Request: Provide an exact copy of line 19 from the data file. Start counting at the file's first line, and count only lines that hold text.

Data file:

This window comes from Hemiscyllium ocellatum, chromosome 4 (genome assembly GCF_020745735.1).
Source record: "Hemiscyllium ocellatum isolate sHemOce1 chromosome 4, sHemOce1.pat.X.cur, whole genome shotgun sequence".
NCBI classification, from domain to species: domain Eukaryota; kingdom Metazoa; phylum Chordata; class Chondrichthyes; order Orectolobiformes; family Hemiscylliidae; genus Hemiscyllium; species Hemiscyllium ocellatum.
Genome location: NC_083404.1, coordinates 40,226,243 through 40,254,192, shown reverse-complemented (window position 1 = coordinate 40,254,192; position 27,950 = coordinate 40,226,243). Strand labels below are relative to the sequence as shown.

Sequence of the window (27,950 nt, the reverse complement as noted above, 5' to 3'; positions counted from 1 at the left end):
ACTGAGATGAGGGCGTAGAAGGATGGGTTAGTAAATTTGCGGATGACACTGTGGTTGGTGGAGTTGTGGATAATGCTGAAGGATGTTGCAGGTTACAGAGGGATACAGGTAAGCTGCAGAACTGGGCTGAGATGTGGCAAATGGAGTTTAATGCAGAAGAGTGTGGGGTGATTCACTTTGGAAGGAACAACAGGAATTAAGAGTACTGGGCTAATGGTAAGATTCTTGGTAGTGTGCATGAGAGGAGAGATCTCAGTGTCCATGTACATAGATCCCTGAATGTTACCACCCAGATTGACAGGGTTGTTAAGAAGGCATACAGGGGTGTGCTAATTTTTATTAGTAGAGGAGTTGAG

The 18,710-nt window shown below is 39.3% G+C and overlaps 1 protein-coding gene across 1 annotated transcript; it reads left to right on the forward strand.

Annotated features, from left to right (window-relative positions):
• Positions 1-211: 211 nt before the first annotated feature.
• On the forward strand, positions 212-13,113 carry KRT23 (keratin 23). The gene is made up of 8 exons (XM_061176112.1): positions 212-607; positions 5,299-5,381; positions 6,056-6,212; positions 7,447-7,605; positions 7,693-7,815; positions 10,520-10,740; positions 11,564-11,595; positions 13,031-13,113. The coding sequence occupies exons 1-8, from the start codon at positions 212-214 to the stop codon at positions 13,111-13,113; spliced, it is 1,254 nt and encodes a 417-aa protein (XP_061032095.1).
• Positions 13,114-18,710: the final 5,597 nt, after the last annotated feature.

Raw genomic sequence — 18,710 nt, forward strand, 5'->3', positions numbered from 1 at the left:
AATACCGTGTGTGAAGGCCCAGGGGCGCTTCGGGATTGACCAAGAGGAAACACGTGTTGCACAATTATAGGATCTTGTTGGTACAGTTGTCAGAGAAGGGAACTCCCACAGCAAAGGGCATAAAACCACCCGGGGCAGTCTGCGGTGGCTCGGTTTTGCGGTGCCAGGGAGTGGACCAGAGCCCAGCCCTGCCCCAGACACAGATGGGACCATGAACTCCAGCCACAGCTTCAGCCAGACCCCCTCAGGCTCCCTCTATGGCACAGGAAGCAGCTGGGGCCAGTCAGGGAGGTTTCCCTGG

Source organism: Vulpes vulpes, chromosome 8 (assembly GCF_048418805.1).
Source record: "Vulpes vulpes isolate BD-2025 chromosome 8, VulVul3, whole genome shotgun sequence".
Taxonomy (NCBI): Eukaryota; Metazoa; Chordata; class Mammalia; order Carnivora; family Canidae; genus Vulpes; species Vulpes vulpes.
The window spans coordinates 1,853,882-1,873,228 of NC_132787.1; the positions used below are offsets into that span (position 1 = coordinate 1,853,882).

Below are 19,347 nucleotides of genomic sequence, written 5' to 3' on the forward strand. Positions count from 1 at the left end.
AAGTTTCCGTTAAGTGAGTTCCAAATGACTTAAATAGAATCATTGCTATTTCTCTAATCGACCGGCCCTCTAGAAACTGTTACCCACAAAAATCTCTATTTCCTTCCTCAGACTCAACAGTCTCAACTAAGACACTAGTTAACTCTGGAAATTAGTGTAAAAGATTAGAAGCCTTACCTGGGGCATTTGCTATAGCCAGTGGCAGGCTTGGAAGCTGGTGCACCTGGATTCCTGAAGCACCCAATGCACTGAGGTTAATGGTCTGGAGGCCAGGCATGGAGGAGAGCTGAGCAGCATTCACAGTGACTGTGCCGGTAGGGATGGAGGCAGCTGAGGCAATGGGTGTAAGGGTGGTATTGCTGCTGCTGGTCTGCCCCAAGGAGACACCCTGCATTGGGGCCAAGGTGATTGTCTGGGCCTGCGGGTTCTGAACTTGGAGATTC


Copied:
AAGTTTCCGTTAAGTGAGTTCCAAATGACTTAAATAGAATCATTGCTATTTCTCTAATCGACCGGCCCTCTAGAAACTGTTACCCACAAAAATCTCTATTTCCTTCCTCAGACTCAACAGTCTCAACTAAGACACTAGTTAACTCTGGAAATTAGTGTAAAAGATTAGAAGCCTTACCTGGGGCATTTGCTATAGCCAGTGGCAGGCTTGGAAGCTGGTGCACCTGGATTCCTGAAGCACCCAATGCACTGAGGTTAATGGTCTGGAGGCCAGGCATGGAGGAGAGCTGAGCAGCATTCACAGTGACTGTGCCGGTAGGGATGGAGGCAGCTGAGGCAATGGGTGTAAGGGTGGTATTGCTGCTGCTGGTCTGCCCCAAGGAGACACCCTGCATTGGGGCCAAGGTGATTGTCTGGGCCTGCGGGTTCTGAACTTGGAGATTC